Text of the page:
Sunrise Country – DAY SIX

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Hello again and welcome back to our Japanese journey! The sixth day was about to be a typical hot day, as springs seem to be quite warm and sunny in Kyoto. We started our journey for the day, walking the small streets that lead to Horikawa Dori, on our way to Nijo Castle. On the map, Nijo Castle was quite close from our place and we decided it was about time to see it.

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On our way, we have found an open supermarket. The diversity of sushi, sashimi, maki, nigiri and temaki was simply astonishing. Different types of sake, too. We bought some small things to have on the route ahead, but our thoughts remained glued to the fresh fish products, just prepared in that very morning.

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It was a nice stop to refresh ourselves in the cool air inside the shop and refill our backpacks for the long day ahead of us. Not too far from this supermarket, we finally found the entrance to Nijo Castle.

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Nijo Castle, or Nijojo (二条城, Nijōjō) was built at the very beginning of the Edo Era, for the Shogun Tokugawa Ieyasu. Later it became a residence for the Imperial family. It is one of the most important landmarks you need to visit in Kyoto.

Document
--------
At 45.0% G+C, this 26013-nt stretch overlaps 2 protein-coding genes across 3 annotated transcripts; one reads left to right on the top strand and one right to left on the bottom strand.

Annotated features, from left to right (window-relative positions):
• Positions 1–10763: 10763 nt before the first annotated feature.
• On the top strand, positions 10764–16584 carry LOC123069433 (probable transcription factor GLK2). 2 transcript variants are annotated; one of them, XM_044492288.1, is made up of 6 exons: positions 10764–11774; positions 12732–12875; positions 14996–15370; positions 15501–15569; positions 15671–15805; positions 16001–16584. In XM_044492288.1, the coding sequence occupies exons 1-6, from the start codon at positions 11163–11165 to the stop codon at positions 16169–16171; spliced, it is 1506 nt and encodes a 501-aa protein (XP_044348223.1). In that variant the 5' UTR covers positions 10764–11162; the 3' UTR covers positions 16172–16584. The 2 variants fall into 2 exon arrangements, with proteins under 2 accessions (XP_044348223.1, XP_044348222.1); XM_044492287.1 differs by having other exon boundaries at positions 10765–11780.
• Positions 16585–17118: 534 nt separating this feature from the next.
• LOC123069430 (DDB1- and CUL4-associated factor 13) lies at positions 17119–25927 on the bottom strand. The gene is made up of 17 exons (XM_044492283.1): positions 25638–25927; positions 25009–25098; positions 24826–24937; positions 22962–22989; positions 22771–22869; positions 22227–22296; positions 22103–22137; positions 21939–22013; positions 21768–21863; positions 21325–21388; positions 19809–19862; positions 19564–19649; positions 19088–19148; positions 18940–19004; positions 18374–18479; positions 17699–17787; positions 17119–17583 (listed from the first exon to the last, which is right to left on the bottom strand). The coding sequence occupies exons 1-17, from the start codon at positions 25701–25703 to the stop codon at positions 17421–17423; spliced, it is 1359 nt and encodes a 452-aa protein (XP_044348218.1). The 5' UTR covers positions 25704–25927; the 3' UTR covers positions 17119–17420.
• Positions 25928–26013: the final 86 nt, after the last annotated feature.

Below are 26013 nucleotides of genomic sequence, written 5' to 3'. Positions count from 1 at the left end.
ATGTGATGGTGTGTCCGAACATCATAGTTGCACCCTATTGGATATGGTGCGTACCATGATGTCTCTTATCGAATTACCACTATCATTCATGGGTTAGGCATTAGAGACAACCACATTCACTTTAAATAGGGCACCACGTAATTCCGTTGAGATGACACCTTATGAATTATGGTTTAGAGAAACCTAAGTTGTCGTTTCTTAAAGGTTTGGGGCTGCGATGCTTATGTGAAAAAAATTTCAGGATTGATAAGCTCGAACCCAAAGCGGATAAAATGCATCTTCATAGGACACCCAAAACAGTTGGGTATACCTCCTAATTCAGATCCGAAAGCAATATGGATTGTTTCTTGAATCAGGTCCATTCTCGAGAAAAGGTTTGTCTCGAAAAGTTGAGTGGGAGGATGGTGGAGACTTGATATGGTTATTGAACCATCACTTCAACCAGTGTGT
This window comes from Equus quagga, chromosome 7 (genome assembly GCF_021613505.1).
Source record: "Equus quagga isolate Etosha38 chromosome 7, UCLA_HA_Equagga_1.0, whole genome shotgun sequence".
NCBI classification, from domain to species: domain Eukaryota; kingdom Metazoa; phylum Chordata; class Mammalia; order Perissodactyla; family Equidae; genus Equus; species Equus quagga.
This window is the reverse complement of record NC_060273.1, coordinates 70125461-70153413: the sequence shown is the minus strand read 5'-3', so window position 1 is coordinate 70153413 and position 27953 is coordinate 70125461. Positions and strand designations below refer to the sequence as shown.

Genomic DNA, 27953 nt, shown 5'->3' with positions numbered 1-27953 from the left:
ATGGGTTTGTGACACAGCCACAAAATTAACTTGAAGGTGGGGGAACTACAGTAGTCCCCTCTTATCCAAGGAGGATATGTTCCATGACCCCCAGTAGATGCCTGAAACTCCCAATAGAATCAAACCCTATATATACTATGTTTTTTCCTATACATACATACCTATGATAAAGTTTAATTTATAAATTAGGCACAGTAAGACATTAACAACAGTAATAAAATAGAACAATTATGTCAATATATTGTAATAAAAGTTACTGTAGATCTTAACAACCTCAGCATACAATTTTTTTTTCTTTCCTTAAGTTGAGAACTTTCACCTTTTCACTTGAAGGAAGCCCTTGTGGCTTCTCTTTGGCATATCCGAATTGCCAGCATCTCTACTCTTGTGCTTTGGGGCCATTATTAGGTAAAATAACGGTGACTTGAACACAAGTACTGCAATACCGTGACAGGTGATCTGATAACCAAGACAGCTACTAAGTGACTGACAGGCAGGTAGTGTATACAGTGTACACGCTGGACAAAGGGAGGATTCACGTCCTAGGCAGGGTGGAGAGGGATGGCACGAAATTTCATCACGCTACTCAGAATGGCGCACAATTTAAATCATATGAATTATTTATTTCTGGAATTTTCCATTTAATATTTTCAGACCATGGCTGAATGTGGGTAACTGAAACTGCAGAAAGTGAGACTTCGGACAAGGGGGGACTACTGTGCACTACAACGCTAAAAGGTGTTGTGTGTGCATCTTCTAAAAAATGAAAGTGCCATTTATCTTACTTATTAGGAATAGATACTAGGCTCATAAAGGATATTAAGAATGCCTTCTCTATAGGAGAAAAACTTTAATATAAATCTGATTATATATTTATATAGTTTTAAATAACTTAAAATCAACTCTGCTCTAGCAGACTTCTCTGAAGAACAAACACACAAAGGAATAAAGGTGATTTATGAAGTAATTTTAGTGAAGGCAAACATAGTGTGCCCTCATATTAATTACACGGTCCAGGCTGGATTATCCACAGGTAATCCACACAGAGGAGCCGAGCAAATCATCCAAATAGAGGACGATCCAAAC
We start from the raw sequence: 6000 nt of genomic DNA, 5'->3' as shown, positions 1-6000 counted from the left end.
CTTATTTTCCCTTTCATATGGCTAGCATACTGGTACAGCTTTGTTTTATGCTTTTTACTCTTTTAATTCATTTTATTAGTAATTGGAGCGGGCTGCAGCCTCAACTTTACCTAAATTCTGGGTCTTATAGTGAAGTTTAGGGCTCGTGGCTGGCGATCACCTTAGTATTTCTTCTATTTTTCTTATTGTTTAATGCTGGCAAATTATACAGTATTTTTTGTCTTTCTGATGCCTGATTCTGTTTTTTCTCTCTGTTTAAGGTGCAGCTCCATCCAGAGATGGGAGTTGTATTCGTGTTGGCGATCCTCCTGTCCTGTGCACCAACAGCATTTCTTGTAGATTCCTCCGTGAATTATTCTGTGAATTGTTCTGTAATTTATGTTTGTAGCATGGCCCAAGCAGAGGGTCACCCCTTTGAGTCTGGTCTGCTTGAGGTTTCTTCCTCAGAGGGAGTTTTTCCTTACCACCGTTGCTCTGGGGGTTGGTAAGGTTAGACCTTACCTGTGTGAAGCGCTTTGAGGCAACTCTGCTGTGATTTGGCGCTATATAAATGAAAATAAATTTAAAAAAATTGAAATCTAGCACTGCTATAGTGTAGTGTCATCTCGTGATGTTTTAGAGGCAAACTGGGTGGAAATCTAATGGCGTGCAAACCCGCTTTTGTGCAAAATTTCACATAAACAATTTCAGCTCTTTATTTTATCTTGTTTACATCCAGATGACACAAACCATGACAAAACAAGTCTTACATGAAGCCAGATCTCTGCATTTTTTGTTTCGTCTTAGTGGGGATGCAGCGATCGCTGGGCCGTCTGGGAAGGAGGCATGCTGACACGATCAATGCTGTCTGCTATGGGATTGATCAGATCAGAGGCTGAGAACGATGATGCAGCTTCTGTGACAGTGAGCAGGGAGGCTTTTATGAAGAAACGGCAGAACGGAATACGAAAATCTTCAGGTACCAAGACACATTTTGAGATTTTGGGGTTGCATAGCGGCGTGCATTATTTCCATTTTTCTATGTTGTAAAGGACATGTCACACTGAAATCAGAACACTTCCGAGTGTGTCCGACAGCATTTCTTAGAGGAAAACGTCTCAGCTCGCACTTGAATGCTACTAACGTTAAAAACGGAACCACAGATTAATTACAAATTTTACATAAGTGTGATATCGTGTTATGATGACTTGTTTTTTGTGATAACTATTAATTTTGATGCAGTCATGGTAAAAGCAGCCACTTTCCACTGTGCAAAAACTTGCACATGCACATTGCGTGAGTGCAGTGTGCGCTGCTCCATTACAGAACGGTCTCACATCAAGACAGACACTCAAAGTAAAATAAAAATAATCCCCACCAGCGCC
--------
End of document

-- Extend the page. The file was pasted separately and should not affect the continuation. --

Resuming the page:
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In 1994, UNESCO designated Nijojo as a World Heritage Site. The feudal architecture is wonderfully preserved. The castle itself includes 3 areas : The Nonmaru Palace, The Ninomaru Palace and the gardens that surrounds the buildings, along with 2 concentric rings of fortifications, to guard the Shogun’s residence.

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This place holds, for so much time, a powerful print of Japan history. The construction was finished in 1626 and since then, it stands as an example of engineering, marvelous in its simplicity and efficiency, although its complex elements reside in the beautiful artistry, used to decorate the entrances and the buildings.